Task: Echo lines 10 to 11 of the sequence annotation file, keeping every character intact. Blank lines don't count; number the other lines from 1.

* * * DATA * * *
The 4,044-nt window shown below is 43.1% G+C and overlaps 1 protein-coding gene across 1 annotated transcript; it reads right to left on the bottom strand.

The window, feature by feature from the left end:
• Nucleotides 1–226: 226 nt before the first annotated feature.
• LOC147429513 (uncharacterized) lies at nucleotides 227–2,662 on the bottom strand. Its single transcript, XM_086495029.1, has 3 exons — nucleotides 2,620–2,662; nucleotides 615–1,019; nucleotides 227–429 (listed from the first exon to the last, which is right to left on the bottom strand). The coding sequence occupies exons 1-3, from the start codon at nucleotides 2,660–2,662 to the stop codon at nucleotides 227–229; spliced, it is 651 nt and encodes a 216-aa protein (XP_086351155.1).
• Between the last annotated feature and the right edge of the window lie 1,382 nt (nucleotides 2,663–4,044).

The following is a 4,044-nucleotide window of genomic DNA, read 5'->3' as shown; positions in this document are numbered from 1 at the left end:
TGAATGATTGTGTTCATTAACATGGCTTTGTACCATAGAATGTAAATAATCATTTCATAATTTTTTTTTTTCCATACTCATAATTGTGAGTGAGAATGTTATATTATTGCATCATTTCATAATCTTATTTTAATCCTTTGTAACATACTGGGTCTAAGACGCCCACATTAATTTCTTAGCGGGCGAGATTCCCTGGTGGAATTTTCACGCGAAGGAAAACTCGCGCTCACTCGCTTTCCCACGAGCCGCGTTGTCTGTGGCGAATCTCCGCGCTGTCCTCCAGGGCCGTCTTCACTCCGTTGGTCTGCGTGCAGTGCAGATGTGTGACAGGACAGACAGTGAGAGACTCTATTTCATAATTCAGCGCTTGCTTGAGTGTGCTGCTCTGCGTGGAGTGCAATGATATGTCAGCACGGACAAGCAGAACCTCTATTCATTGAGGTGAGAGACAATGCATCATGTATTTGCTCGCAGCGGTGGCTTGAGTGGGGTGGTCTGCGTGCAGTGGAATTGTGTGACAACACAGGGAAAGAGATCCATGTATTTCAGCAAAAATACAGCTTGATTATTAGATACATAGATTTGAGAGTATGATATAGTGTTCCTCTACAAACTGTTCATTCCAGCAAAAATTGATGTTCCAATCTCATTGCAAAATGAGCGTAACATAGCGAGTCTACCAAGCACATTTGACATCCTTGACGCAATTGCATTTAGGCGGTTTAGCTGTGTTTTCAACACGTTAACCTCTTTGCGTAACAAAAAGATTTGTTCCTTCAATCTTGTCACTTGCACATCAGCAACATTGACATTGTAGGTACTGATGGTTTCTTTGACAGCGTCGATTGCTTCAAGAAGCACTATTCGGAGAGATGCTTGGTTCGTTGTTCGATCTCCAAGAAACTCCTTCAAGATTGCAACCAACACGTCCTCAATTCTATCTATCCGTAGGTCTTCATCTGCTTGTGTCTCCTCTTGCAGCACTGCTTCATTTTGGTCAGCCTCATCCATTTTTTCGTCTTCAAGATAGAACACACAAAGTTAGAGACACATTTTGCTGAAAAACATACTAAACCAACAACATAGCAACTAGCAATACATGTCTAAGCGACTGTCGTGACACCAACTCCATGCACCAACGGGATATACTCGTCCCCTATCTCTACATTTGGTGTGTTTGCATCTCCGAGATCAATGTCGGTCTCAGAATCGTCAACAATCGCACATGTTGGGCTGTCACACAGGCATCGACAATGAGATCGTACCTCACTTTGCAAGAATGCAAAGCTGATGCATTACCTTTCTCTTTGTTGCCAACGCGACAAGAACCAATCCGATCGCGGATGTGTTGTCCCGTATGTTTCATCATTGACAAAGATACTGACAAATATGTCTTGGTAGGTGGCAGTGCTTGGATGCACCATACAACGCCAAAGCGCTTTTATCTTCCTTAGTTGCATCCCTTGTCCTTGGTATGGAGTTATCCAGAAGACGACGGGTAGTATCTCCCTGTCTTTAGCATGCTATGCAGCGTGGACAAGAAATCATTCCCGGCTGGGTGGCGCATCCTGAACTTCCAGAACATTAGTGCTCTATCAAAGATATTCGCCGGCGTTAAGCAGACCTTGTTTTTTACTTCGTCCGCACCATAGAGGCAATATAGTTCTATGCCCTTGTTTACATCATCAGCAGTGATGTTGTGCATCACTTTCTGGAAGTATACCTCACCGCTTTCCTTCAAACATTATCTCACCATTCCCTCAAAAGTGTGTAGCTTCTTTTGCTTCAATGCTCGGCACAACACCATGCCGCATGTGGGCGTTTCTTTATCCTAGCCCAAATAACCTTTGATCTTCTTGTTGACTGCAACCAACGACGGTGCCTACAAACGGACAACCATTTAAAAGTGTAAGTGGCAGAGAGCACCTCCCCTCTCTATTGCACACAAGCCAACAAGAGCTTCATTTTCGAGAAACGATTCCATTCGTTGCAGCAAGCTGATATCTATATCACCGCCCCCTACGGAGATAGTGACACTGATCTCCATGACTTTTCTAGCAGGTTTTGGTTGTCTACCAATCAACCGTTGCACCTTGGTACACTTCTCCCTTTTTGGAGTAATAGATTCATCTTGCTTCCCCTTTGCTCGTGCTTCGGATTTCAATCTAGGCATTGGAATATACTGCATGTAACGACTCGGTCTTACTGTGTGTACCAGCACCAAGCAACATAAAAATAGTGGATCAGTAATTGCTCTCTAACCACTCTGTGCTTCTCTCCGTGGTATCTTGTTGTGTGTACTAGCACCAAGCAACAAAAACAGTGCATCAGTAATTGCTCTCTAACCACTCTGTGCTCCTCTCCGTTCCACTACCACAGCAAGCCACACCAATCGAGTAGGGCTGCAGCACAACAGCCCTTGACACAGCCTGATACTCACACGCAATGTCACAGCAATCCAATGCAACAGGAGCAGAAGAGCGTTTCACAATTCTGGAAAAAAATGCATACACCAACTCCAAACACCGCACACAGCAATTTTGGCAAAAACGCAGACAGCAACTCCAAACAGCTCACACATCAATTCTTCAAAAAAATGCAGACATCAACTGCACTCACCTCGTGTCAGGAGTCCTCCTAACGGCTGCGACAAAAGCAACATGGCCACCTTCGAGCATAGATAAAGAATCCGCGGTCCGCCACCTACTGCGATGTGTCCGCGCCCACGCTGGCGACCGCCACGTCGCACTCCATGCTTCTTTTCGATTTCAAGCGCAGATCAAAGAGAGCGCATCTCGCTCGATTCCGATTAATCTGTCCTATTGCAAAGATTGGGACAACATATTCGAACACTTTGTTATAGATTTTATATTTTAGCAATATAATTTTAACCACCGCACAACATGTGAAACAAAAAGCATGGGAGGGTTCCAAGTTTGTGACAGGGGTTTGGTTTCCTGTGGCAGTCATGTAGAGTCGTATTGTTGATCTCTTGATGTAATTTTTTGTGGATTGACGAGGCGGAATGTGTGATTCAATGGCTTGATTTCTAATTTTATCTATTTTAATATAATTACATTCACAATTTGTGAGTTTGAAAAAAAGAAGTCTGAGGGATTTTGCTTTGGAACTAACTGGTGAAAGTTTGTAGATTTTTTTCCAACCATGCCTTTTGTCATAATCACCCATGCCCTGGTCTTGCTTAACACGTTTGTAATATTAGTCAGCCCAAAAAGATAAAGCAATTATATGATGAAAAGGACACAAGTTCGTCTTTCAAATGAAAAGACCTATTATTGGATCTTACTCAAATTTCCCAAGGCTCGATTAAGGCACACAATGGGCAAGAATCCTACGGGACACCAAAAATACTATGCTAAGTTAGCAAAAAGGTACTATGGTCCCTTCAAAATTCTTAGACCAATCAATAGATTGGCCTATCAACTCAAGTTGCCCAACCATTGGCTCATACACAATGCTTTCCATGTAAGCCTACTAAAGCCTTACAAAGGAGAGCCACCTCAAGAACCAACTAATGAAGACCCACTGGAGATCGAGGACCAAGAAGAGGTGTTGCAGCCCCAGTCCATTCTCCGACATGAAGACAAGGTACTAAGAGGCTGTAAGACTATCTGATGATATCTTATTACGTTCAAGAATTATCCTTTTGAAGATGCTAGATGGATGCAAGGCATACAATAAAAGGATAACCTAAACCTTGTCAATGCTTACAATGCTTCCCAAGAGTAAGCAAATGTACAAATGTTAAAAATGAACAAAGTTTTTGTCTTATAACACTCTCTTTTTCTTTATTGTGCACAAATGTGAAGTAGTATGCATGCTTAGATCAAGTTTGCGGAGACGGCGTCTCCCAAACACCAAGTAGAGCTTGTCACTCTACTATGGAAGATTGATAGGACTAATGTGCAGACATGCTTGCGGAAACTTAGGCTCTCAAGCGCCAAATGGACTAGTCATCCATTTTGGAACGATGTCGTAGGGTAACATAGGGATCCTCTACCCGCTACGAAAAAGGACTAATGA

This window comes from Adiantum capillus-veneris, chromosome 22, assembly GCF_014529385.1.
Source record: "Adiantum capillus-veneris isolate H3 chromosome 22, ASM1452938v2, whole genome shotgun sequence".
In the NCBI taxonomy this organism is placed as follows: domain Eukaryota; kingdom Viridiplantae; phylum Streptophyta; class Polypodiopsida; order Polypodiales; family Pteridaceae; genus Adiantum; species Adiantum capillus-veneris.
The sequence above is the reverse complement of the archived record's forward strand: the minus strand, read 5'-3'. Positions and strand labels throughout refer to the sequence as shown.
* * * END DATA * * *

In the NCBI taxonomy this organism is placed as follows: domain Eukaryota; kingdom Viridiplantae; phylum Streptophyta; class Polypodiopsida; order Polypodiales; family Pteridaceae; genus Adiantum; species Adiantum capillus-veneris.
The sequence above is the reverse complement of the archived record's forward strand: the minus strand, read 5'-3'. Positions and strand labels throughout refer to the sequence as shown.